A container can sit directly on level ground, or you can place on footings to keep the container off the ground. If you want to keep your container of the ground you can use wooden beams, poured concrete footings or a concrete slab. Wooden Beam Footings (for example second hand upcycled railway sleepers) are the most affordable and easiest option available. We recommend when using wooden beam footings, a gravel bed should be made underneath the wood to aid in drainage – keeping the beams dry and thus preventing premature rotting of the wood. Concrete footings are ideal for when the Sea Container is going to be located in the same place for a long time, you can form up concrete in each corner at exactly the same level and have the container unloaded on top of the footings. We recommend that a bit of rubber is placed between the concrete and the container as per photo.
Double check if there are no overhead obstructions such as tree branches, frowns, phone or power cables that might obstruct the lifting process. This is not only above the area your container will sit but also above the area the truck will sit and any area in between. If you are in any doubt over the access we recommend sending us some photos or perhaps even a video walkthrough of the site, prom the main entrance to your property, maybe road entrance as well, so we can best understand the challenges we might face and we can usually advise on ways around any issues.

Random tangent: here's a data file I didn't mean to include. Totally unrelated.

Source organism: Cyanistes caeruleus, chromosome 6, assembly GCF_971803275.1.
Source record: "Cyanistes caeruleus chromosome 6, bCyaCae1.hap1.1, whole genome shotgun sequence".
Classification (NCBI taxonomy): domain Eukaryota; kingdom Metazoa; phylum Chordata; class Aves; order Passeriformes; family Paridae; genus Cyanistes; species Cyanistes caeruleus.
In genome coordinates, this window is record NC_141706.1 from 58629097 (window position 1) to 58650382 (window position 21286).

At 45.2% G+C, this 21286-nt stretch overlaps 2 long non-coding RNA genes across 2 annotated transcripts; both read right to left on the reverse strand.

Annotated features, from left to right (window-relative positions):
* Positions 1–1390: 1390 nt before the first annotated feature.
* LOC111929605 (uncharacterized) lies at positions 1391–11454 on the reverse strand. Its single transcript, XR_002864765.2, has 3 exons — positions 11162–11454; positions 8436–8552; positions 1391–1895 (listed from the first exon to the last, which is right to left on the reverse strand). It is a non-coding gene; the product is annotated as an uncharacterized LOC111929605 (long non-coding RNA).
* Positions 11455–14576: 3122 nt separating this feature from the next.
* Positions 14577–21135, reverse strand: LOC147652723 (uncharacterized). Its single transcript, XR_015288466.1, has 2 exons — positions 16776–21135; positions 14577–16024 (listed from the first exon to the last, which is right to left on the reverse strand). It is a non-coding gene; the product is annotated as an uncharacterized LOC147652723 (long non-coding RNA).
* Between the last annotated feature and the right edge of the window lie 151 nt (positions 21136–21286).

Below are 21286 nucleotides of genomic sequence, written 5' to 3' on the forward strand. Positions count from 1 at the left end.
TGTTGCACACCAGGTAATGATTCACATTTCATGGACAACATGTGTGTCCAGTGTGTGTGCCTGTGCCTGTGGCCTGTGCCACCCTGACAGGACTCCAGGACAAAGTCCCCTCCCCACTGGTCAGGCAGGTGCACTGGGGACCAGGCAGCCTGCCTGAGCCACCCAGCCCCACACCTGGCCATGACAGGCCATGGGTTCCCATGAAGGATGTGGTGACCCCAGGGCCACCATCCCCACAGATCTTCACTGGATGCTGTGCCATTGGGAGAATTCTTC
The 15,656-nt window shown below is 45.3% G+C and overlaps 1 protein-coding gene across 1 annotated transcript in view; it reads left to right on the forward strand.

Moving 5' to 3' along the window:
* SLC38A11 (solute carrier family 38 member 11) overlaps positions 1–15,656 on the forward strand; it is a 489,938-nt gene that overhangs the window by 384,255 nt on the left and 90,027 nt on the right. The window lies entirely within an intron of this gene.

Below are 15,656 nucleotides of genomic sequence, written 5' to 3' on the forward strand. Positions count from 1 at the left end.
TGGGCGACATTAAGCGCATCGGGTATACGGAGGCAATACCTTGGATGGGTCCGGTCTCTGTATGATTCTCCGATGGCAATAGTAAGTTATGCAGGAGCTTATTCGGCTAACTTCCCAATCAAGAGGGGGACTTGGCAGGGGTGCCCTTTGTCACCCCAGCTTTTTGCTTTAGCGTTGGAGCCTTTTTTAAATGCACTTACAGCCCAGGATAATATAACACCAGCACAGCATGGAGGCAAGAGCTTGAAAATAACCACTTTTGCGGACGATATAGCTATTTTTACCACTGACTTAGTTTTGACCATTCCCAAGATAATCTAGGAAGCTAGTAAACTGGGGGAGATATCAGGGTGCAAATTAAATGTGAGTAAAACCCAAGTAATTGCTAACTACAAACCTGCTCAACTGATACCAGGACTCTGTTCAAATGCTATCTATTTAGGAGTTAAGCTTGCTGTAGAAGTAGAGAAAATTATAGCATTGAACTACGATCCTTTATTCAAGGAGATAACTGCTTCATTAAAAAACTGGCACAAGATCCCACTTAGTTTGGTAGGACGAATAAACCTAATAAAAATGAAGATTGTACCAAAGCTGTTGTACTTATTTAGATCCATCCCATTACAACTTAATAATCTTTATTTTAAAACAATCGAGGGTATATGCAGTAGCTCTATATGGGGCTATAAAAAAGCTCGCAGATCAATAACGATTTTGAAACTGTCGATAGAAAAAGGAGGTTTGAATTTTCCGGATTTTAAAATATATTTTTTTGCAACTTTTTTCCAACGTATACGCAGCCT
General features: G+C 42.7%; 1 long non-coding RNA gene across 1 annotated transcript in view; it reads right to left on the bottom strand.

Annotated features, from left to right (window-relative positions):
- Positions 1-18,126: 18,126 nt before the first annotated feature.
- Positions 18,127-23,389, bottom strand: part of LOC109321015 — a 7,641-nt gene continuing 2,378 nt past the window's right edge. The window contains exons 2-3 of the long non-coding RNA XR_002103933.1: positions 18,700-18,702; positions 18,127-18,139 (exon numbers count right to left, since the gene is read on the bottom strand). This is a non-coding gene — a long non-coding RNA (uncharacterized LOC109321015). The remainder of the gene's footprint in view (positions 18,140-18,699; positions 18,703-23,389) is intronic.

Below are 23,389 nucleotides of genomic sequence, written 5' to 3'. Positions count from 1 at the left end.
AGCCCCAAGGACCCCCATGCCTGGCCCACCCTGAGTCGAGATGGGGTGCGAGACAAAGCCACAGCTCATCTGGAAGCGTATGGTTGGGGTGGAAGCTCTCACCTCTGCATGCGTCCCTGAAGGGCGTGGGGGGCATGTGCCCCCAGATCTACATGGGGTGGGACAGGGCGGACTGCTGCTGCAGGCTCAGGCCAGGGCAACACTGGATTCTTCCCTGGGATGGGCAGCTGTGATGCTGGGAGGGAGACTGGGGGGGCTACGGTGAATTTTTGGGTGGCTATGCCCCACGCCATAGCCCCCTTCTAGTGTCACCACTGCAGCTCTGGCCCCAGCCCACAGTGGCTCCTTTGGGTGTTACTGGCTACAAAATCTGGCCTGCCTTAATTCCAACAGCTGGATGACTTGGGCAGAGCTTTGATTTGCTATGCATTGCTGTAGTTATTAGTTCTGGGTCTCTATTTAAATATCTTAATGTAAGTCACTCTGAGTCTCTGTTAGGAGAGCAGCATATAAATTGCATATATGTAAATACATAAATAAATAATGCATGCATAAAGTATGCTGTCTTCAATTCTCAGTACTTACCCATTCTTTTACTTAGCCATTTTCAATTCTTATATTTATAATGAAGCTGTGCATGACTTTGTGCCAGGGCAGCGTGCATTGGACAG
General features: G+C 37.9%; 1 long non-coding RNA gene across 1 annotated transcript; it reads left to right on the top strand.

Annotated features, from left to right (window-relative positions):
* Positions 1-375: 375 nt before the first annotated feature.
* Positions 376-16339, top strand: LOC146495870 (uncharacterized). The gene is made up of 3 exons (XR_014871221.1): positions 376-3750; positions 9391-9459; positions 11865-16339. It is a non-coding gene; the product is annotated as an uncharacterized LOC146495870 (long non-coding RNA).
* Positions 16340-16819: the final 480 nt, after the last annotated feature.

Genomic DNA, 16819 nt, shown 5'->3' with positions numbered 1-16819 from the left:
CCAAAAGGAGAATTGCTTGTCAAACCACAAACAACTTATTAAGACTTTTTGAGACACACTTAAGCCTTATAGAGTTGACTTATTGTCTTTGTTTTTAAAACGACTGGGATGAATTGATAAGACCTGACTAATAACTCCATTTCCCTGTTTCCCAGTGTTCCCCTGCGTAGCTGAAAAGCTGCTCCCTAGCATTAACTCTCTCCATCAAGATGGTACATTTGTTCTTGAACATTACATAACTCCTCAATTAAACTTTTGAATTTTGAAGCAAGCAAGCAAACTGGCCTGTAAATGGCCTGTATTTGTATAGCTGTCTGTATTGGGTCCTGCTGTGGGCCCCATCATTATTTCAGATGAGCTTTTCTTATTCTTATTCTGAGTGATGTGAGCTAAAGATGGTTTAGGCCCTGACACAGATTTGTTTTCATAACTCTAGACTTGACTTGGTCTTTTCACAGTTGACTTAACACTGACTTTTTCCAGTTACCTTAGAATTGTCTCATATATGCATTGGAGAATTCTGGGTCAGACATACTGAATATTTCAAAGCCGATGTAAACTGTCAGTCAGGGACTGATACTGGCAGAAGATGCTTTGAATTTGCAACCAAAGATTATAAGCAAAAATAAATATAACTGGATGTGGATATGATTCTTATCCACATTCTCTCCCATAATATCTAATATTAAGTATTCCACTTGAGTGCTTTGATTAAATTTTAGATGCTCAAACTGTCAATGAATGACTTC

Make sure your supports will be able to take the weight of the container plus the weight of your cargo without any risk of moving or settling.
- Pairs of bricks, cinder blocks
- heavy duty paving slabs or cement blocks
- 4×4, 8×8, railroad ties are common supports used
- gravel pad – is recommended and allows drainage and airflow underneath the unit
- cement or tarmac pad – also recommended and can be combined with first tree options as well
- On YouTube you can find several videos on how to level your container
You and your needs
if you are planning on supplying the unit with electricity, water or internet connectivity, you will also need to take this into account.
Although ‘temporary structures’, some have sought planning permission for their containers. We, therefore, recommend that you check with your local authority if you are sensitive to local environmental issues or have any doubts relating to your project.
It is important that you carefully consider exactly where you place them. Not only for them to be fully functional, effective and long-lasting for their specific uses, but also to ensure compliance, safety and security.